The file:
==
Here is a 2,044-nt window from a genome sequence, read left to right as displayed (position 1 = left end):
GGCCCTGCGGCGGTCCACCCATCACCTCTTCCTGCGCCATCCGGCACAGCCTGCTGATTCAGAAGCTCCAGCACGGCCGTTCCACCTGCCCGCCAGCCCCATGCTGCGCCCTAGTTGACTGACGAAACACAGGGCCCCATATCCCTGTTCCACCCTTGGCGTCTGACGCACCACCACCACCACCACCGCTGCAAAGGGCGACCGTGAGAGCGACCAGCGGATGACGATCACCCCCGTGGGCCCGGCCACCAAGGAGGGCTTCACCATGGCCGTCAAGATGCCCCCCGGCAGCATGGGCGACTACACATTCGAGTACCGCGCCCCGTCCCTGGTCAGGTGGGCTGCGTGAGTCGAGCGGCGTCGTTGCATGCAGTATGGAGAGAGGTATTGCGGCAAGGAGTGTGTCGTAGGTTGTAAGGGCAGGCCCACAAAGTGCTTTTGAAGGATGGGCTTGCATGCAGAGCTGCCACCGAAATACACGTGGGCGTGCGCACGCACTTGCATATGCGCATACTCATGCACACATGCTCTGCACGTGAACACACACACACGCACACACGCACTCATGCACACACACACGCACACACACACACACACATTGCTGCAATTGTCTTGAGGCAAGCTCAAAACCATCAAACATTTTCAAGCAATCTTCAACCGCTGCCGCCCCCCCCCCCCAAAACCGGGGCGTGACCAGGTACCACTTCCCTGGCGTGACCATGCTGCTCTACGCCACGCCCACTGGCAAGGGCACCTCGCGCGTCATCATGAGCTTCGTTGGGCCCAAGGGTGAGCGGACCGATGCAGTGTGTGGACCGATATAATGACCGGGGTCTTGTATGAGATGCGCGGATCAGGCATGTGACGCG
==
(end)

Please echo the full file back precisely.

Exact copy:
Here is a 2,044-nt window from a genome sequence, read left to right as displayed (position 1 = left end):
GGCCCTGCGGCGGTCCACCCATCACCTCTTCCTGCGCCATCCGGCACAGCCTGCTGATTCAGAAGCTCCAGCACGGCCGTTCCACCTGCCCGCCAGCCCCATGCTGCGCCCTAGTTGACTGACGAAACACAGGGCCCCATATCCCTGTTCCACCCTTGGCGTCTGACGCACCACCACCACCACCACCGCTGCAAAGGGCGACCGTGAGAGCGACCAGCGGATGACGATCACCCCCGTGGGCCCGGCCACCAAGGAGGGCTTCACCATGGCCGTCAAGATGCCCCCCGGCAGCATGGGCGACTACACATTCGAGTACCGCGCCCCGTCCCTGGTCAGGTGGGCTGCGTGAGTCGAGCGGCGTCGTTGCATGCAGTATGGAGAGAGGTATTGCGGCAAGGAGTGTGTCGTAGGTTGTAAGGGCAGGCCCACAAAGTGCTTTTGAAGGATGGGCTTGCATGCAGAGCTGCCACCGAAATACACGTGGGCGTGCGCACGCACTTGCATATGCGCATACTCATGCACACATGCTCTGCACGTGAACACACACACACGCACACACGCACTCATGCACACACACACGCACACACACACACACACATTGCTGCAATTGTCTTGAGGCAAGCTCAAAACCATCAAACATTTTCAAGCAATCTTCAACCGCTGCCGCCCCCCCCCCCCAAAACCGGGGCGTGACCAGGTACCACTTCCCTGGCGTGACCATGCTGCTCTACGCCACGCCCACTGGCAAGGGCACCTCGCGCGTCATCATGAGCTTCGTTGGGCCCAAGGGTGAGCGGACCGATGCAGTGTGTGGACCGATATAATGACCGGGGTCTTGTATGAGATGCGCGGATCAGGCATGTGACGCG